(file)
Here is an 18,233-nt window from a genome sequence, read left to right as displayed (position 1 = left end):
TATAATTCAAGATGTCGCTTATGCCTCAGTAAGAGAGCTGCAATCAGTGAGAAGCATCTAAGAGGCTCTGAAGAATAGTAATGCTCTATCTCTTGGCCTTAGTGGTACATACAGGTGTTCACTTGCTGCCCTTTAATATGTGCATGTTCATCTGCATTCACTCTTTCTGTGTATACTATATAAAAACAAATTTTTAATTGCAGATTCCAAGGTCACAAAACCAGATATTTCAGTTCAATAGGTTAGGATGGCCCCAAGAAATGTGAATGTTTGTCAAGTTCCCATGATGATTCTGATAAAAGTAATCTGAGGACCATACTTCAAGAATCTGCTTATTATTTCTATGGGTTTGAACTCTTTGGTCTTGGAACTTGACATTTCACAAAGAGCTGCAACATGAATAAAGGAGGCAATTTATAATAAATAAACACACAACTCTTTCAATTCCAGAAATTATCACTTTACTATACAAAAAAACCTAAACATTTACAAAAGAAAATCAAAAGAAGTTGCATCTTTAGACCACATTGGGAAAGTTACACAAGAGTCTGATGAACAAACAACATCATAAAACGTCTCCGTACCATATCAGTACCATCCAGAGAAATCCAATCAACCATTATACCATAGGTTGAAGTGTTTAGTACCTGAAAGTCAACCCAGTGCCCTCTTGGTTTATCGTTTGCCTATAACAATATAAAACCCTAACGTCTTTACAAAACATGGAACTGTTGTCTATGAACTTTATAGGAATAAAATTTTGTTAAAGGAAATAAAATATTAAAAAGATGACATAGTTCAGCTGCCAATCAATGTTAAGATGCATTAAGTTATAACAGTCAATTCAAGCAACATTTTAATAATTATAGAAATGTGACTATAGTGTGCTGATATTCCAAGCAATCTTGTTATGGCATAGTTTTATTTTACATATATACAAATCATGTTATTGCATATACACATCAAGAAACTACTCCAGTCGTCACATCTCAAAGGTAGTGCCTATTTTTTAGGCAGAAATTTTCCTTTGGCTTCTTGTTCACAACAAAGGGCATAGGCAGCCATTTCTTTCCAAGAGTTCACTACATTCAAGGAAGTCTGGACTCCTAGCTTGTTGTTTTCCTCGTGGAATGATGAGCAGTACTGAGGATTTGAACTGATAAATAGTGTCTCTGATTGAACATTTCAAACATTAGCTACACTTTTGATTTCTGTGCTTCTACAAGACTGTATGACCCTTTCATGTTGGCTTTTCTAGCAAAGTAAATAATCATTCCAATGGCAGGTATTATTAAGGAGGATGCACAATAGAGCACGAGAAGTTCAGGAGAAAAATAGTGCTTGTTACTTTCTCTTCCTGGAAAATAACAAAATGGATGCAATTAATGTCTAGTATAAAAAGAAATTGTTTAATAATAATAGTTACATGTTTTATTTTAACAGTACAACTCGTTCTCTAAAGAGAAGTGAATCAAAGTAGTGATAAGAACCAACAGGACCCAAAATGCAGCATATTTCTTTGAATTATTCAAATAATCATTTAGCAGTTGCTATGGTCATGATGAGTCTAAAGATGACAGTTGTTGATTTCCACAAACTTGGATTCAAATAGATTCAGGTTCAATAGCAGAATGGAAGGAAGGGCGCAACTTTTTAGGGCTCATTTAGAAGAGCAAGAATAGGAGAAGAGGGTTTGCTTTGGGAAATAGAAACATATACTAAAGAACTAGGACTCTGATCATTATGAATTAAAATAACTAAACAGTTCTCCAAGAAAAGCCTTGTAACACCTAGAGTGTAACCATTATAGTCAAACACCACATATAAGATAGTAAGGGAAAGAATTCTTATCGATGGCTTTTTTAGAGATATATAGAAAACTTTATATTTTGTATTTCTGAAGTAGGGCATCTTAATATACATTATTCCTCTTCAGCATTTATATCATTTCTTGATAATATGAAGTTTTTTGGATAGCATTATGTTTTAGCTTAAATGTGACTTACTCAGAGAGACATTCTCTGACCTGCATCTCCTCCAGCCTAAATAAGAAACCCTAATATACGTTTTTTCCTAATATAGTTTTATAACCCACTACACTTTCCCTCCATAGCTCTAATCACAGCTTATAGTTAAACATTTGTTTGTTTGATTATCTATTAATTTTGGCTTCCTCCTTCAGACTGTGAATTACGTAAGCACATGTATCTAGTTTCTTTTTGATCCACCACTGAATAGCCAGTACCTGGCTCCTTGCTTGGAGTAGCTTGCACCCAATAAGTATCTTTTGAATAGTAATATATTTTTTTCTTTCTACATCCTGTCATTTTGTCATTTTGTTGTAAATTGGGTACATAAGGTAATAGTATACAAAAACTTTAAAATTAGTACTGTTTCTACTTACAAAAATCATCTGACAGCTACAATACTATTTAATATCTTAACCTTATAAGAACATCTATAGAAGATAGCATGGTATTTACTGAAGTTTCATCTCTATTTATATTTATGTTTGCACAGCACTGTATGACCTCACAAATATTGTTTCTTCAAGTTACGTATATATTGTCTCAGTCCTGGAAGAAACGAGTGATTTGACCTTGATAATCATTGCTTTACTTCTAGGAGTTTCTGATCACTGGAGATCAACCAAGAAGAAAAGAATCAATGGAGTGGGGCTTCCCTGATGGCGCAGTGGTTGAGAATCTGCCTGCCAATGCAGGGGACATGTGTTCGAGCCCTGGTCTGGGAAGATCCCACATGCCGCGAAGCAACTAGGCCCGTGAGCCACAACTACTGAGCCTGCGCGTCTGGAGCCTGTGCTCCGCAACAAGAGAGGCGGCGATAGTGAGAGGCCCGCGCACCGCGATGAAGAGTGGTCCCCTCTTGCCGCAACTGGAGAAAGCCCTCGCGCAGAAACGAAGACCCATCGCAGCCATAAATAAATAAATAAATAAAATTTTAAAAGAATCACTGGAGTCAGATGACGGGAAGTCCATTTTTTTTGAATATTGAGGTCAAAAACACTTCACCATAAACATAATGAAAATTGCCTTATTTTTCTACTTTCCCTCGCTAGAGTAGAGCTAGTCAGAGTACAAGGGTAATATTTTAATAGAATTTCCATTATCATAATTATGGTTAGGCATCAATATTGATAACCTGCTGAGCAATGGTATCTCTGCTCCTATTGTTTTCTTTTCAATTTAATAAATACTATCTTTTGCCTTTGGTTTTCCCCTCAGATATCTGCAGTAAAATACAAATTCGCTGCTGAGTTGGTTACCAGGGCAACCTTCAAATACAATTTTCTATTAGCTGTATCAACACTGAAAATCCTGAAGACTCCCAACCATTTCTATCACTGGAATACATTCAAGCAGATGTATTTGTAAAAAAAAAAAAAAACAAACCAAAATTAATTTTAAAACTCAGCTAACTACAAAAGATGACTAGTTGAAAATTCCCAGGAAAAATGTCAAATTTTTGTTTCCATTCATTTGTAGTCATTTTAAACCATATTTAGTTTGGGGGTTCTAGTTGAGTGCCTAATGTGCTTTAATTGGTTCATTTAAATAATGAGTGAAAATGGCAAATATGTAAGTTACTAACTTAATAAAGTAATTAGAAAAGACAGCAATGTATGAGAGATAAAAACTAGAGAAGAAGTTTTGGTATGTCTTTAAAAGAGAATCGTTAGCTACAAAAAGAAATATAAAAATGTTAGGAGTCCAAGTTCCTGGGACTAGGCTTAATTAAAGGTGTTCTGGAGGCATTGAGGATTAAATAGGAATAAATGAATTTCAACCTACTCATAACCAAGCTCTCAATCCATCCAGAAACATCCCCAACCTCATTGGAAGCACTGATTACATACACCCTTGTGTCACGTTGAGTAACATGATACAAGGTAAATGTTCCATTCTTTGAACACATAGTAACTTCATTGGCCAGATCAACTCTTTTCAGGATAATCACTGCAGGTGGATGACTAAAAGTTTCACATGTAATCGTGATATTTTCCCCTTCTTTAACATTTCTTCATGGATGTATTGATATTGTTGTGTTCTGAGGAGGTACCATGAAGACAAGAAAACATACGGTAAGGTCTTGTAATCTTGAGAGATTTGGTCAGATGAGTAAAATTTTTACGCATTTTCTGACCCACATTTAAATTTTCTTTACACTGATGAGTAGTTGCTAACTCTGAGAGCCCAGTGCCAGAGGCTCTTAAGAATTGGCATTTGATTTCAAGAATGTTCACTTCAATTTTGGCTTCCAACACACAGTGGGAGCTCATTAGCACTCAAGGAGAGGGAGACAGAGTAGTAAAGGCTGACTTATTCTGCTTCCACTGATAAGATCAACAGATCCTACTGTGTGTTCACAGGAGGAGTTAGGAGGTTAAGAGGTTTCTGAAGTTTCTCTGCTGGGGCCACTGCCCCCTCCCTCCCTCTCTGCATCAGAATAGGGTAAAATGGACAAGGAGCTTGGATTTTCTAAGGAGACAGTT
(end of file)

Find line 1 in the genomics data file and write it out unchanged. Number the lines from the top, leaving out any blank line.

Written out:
Here is an 18,233-nt window from a genome sequence, read left to right as displayed (position 1 = left end):